A sloppily constructed fantasy that's closer to "Power Rangers" than "Lord of the Rings."
Elves, goblins and humans jointly occupy the world of “Knights of Bloodsteel,” another sloppily constructed two-part fantasy that’s closer to “Mighty Morphin Power Rangers” than “The Lord of the Rings.” The first portion is so muddled that I actually had to double-check to make sure I hadn’t popped in the second DVD by mistake, before settling into this small-scale quest with, among other things, some of the goofiest-looking dragons ever. Harmless but also mindless, this abbreviation from my notes — “K’s of BS” — pretty well sums things up.
RHI Entertainment always lands somebody with marquee value to spice up these stews, and here it’s Christopher Lloyd as the sorcerer elf Tesselink, looking like he yearns to go back to the future — or any other time that has a functioning plot and less-ludicrous dialogue.
Near as I could tell, the evil muppet-headed Dragon Eye (Mark Gibbon) has set his sights on monopolizing the island of Mirabilis’ supply of bloodsteel, an ore with magical properties. To thwart him and his minions, Tesselink learns of a prophecy regarding four warriors, who are the only hope of stopping Dragon Eye before he locates the Crucible and thus controls all the BS in the world.
The anointed knights include Serragoth (David James Elliott, employing a weird not-quite-Scottish brogue), a sword-wielding human bounty hunter; the elf Perfidia (Natassia Malthe), who, like Tesselink, has mystical powers, as well as the cutest little fangs; Adric (Christopher Jacot), a conman; and Ber-Lak (Dru Viergever), a goblin slowly mastering his telekinetic abilities.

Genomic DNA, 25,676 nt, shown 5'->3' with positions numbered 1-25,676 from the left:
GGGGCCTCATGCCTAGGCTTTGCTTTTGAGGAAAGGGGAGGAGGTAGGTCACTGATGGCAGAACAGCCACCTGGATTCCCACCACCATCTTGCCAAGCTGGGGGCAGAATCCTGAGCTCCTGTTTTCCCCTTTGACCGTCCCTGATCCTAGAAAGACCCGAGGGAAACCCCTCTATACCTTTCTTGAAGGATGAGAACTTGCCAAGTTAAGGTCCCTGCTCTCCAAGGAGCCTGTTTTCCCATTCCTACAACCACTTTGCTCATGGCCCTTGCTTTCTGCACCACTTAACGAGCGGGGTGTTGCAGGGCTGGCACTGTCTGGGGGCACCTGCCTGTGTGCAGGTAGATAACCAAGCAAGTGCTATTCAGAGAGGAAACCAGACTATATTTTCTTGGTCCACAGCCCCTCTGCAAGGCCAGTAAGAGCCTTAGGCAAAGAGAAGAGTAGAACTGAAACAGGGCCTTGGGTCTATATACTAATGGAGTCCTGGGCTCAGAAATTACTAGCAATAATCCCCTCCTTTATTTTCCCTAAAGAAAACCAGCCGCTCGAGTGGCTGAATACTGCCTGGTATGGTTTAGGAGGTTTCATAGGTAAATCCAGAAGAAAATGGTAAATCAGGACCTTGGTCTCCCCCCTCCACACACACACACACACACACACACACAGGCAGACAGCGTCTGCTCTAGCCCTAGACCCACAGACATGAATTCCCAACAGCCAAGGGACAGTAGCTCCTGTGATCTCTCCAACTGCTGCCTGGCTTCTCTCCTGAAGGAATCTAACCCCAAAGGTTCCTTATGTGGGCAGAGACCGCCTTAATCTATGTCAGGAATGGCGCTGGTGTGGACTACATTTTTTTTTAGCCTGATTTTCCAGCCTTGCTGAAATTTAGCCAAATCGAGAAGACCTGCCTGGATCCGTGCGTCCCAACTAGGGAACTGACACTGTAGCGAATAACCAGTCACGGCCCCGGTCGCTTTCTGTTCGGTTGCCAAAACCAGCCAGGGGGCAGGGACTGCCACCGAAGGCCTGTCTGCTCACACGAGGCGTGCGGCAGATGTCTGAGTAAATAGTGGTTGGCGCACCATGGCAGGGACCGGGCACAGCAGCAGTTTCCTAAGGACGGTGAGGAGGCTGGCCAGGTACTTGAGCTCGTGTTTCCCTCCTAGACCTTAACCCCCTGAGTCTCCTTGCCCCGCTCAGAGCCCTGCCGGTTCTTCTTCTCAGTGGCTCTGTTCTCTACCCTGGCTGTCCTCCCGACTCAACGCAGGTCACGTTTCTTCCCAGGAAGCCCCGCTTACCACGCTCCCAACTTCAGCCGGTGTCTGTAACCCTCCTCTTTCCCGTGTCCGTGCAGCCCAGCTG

Other than ample exposure of the British Columbia scenery (the better for chewing), the project’s main point of recommendation would have to be its makeup effects, with the goblins resembling the bastard children of Nosferatu and the Orcs from “Rings.” The computer-generated dragons, by contrast, look utterly cheesy, and when one of them turns sort-of invisible (an effect somewhat like “Predator”), it’s more of a relief than a thrill.
Written by Sam Egan and directed by Philip Spink, the project has a decidedly juvenile tone — as Serragoth and Perfidia spend most of the action coming thisclose to kissing, making the whole thing feel designed for 7-year-old boys who would find that icky. Then again, that would at least provide an excuse for the woeful banter, which includes barked taunts during a fight like, “Shut your mouth, or I’ll fill it with your entrails.”
To survive doing battle with the “K’s of BS,” you might also require something to cover your eyes and plug your ears.